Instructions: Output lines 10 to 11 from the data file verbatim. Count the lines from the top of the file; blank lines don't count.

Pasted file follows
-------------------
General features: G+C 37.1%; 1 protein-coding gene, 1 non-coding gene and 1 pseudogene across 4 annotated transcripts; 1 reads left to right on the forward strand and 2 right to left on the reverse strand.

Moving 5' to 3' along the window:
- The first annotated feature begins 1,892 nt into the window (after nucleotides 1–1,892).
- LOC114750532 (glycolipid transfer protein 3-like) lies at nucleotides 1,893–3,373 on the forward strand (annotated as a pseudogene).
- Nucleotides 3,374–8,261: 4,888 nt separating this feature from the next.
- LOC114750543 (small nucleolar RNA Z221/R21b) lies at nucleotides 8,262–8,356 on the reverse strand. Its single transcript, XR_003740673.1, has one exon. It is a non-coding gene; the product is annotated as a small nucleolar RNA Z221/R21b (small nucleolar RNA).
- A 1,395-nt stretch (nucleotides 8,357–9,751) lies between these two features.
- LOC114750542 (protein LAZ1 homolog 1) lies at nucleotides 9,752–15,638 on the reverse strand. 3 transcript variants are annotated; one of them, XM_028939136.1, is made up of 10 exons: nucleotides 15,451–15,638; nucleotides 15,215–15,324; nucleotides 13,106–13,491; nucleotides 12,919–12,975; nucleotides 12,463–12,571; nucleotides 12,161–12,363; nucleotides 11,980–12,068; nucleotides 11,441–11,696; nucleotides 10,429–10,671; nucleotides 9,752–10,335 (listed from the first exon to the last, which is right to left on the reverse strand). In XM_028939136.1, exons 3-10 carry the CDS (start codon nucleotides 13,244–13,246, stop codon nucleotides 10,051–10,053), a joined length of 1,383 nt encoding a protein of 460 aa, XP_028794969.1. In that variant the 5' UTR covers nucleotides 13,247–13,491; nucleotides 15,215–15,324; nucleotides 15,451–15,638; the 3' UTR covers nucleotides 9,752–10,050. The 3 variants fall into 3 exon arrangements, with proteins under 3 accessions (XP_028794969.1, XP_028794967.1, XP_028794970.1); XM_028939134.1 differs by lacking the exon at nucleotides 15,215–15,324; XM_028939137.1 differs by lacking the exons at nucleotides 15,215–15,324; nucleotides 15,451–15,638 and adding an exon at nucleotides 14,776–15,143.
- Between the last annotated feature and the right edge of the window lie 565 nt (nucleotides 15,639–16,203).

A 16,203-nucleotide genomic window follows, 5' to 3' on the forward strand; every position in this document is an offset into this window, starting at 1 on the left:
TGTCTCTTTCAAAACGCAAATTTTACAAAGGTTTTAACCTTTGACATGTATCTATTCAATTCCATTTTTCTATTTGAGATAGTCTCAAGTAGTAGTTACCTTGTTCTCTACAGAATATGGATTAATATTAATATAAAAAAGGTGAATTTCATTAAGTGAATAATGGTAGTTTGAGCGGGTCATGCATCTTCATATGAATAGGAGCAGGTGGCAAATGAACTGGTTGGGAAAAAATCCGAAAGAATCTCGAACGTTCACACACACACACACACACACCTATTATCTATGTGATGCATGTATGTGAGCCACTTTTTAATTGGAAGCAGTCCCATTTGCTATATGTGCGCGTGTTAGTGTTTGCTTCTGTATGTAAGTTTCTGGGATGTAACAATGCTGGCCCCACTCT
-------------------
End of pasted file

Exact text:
A 16,203-nucleotide genomic window follows, 5' to 3' on the forward strand; every position in this document is an offset into this window, starting at 1 on the left:
TGTCTCTTTCAAAACGCAAATTTTACAAAGGTTTTAACCTTTGACATGTATCTATTCAATTCCATTTTTCTATTTGAGATAGTCTCAAGTAGTAGTTACCTTGTTCTCTACAGAATATGGATTAATATTAATATAAAAAAGGTGAATTTCATTAAGTGAATAATGGTAGTTTGAGCGGGTCATGCATCTTCATATGAATAGGAGCAGGTGGCAAATGAACTGGTTGGGAAAAAATCCGAAAGAATCTCGAACGTTCACACACACACACACACACACCTATTATCTATGTGATGCATGTATGTGAGCCACTTTTTAATTGGAAGCAGTCCCATTTGCTATATGTGCGCGTGTTAGTGTTTGCTTCTGTATGTAAGTTTCTGGGATGTAACAATGCTGGCCCCACTCT